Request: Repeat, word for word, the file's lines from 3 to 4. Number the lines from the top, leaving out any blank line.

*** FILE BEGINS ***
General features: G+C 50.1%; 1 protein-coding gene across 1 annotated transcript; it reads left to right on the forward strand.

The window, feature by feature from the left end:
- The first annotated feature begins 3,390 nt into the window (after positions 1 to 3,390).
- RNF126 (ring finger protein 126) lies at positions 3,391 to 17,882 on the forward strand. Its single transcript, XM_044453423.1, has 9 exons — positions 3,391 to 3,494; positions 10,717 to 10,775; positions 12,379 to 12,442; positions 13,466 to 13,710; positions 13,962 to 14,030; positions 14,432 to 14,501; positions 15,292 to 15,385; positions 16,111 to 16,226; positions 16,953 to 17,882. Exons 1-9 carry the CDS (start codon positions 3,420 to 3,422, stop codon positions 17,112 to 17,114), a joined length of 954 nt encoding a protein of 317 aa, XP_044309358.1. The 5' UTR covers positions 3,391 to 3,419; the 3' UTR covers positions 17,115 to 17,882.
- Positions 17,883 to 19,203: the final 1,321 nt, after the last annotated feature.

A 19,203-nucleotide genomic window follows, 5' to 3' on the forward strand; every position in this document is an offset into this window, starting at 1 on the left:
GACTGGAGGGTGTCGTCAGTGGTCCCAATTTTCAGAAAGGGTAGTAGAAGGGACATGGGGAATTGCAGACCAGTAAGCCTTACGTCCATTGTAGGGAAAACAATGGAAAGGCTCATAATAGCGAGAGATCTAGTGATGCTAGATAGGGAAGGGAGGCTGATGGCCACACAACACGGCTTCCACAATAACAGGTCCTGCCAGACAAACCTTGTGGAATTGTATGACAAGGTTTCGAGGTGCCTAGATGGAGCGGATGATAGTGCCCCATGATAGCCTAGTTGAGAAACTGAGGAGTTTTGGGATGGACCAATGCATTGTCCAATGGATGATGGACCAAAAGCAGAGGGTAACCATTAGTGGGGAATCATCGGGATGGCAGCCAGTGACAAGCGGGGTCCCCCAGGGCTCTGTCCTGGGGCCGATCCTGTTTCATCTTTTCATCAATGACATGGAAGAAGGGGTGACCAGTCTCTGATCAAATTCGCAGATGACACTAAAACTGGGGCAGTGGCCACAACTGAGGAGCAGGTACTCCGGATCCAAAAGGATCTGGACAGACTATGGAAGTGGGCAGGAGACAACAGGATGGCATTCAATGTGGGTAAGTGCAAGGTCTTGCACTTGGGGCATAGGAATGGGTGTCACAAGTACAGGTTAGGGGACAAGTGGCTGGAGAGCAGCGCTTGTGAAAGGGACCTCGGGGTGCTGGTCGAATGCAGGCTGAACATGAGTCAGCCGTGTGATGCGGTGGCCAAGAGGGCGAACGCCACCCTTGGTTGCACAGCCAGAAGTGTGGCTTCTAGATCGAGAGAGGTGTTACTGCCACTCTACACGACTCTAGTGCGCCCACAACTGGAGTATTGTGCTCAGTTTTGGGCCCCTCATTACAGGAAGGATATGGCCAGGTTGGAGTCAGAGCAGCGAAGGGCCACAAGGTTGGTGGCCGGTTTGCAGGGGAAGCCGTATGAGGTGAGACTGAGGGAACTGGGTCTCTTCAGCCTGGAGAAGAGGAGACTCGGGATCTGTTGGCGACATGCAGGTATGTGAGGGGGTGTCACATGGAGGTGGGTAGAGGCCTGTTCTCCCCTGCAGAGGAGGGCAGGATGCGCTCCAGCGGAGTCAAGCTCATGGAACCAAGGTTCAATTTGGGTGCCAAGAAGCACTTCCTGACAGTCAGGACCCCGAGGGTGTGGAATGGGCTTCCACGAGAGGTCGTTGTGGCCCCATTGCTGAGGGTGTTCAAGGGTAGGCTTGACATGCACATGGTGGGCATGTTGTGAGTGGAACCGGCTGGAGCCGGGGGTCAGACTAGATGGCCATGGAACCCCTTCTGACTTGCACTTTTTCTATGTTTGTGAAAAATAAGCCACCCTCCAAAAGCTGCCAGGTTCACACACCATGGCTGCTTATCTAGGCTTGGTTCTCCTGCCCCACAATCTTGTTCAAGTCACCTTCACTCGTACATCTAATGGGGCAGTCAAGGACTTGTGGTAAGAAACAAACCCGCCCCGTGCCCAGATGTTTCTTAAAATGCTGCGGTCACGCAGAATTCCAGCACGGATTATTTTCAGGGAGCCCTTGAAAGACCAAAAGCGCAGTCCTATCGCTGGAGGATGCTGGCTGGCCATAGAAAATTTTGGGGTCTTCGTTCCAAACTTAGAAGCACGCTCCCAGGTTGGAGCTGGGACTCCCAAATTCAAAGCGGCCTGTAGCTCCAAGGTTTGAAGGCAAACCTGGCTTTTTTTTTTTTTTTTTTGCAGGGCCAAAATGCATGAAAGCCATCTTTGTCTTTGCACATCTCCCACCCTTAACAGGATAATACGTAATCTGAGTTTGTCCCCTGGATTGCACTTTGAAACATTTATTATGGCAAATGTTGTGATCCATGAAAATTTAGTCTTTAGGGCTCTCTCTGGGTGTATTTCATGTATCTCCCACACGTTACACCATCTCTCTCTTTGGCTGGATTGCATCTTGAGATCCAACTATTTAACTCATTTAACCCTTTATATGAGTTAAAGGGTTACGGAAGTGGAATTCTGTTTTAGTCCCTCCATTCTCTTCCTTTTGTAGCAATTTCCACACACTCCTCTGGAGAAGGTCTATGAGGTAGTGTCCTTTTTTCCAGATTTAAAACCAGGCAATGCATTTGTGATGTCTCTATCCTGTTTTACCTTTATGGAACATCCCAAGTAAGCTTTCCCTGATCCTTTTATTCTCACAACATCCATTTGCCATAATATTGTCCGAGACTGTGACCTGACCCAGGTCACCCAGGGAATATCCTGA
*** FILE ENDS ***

- The first annotated feature begins 3,390 nt into the window (after positions 1 to 3,390).
- RNF126 (ring finger protein 126) lies at positions 3,391 to 17,882 on the forward strand. Its single transcript, XM_044453423.1, has 9 exons — positions 3,391 to 3,494; positions 10,717 to 10,775; positions 12,379 to 12,442; positions 13,466 to 13,710; positions 13,962 to 14,030; positions 14,432 to 14,501; positions 15,292 to 15,385; positions 16,111 to 16,226; positions 16,953 to 17,882. Exons 1-9 carry the CDS (start codon positions 3,420 to 3,422, stop codon positions 17,112 to 17,114), a joined length of 954 nt encoding a protein of 317 aa, XP_044309358.1. The 5' UTR covers positions 3,391 to 3,419; the 3' UTR covers positions 17,115 to 17,882.